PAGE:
While familiar forms, such as instructor-led teaching, continue to some degree, industry is shifting to digital knowledge networks because of the flexibility the technology offers. "Among other things, that flexibility means there is instant access to information when people need it," says Sedgman.
Companies that may once have been slow to invest in such technology see now that they become more efficient and make better decisions, Sedgman says. “It’s important for us to invest in these technologies and become more familiar with them, and that’s true all the way up to the executive team, not just those who are actually using these technologies.”
Each level of an enterprise should understand how the supply chain is being transformed, what the impact of the Internet of Things is or what machine learning is all about, Sedgman says. “Everybody should understand why it is important to adopt these technologies, and the value they bring. Often, that piece is forgotten, the change management piece.”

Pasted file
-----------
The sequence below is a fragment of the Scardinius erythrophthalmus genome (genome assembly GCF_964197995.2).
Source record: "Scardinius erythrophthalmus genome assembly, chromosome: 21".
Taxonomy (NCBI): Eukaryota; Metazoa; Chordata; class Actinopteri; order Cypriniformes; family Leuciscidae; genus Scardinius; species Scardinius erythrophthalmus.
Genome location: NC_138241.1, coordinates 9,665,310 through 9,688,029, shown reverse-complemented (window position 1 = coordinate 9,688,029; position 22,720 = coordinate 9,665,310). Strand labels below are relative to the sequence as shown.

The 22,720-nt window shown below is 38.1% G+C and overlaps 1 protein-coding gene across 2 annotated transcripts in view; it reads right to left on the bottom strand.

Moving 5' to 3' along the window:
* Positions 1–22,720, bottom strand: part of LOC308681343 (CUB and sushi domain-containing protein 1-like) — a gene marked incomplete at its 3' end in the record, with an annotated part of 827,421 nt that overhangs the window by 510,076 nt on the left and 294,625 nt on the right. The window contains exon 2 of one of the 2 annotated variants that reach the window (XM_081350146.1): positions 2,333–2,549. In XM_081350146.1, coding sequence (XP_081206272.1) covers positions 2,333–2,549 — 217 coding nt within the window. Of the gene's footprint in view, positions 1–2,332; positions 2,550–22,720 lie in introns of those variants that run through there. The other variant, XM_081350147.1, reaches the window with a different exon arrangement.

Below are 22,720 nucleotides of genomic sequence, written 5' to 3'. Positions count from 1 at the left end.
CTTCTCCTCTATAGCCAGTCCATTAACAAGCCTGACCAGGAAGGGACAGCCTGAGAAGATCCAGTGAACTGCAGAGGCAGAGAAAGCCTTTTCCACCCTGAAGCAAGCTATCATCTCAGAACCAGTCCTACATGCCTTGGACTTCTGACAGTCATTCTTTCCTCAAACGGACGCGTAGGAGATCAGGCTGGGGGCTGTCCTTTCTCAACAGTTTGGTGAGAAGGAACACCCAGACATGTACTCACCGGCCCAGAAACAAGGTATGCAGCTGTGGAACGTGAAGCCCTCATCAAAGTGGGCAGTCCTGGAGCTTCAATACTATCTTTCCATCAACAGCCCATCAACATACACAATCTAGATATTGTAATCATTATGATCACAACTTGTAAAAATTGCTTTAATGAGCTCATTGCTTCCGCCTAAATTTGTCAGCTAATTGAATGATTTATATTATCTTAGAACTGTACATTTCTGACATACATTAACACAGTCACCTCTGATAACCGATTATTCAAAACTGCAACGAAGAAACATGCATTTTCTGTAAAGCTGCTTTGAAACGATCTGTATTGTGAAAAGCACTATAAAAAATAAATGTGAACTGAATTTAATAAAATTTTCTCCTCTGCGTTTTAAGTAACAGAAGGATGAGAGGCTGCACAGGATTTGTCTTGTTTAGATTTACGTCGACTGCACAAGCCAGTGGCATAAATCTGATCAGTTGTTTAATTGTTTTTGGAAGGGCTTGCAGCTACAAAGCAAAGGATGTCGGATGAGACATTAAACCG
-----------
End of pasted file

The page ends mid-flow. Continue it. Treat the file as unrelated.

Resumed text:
The irony is that many employees utilize similar technology in their everyday lives through social media. “When we get to our work lives, we seem to forget how to use them. That’s one of the benefits of our RapidResponse tool — with it, we’re introducing the ability for people to collaborate and share knowledge across the supply chain.”
That sharing tops the traditional one-way information transfer model because multiple parties can access a knowledge pool simultaneously. That contributes to tearing down silos within companies and building stronger relationships. It also helps eliminate the “I didn’t know” excuse, Sedgman says.
“Adaptive collaboration, which we’ve built right into the tool, enables people to talk to one another as things are happening, to tell each other what decisions they are making that may impact the others, and help them understand what’s happening in real time.”
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